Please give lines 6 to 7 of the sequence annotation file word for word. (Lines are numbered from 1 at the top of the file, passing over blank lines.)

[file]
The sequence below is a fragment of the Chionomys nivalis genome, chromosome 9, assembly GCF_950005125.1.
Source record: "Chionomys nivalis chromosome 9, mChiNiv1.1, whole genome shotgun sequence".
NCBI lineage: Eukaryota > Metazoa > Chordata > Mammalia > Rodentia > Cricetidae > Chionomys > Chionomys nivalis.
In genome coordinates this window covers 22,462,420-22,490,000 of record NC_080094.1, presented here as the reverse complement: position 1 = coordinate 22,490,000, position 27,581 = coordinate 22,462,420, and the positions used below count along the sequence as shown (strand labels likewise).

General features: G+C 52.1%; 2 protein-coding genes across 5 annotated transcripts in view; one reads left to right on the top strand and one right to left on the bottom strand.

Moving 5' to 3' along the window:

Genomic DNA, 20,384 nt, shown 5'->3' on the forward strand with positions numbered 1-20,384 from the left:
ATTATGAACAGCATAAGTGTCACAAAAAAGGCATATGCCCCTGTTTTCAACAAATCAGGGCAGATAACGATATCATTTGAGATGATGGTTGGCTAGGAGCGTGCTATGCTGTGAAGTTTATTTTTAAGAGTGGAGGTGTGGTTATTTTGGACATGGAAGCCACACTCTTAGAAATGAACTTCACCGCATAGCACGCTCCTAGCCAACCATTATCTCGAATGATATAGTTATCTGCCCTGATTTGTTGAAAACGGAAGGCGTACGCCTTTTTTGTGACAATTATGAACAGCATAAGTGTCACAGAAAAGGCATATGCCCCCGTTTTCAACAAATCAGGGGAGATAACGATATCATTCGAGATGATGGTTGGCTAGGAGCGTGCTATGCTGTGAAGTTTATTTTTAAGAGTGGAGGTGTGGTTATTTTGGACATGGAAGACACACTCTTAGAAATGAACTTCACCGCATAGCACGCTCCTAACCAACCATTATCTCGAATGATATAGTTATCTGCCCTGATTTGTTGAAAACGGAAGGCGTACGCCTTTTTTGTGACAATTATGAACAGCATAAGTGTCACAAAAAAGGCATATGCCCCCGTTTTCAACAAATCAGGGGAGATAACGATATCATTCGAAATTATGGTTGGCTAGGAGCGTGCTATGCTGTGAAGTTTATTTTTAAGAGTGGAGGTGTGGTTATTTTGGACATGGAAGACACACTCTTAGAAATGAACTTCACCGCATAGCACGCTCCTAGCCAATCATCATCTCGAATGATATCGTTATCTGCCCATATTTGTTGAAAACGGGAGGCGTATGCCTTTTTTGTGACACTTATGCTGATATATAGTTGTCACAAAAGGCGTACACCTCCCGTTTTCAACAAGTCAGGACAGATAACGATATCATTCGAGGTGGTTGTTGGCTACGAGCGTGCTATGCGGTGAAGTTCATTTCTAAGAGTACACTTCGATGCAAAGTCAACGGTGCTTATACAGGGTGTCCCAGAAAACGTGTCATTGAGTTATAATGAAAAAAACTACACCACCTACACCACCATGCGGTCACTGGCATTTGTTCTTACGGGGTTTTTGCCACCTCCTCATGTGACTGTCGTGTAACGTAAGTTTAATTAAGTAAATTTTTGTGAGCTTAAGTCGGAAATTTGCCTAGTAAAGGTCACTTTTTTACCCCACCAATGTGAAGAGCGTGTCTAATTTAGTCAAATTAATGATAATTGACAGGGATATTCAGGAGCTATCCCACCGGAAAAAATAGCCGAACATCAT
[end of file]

Moving 5' to 3' along the window:

Genomic DNA, 20,384 nt, shown 5'->3' on the forward strand with positions numbered 1-20,384 from the left: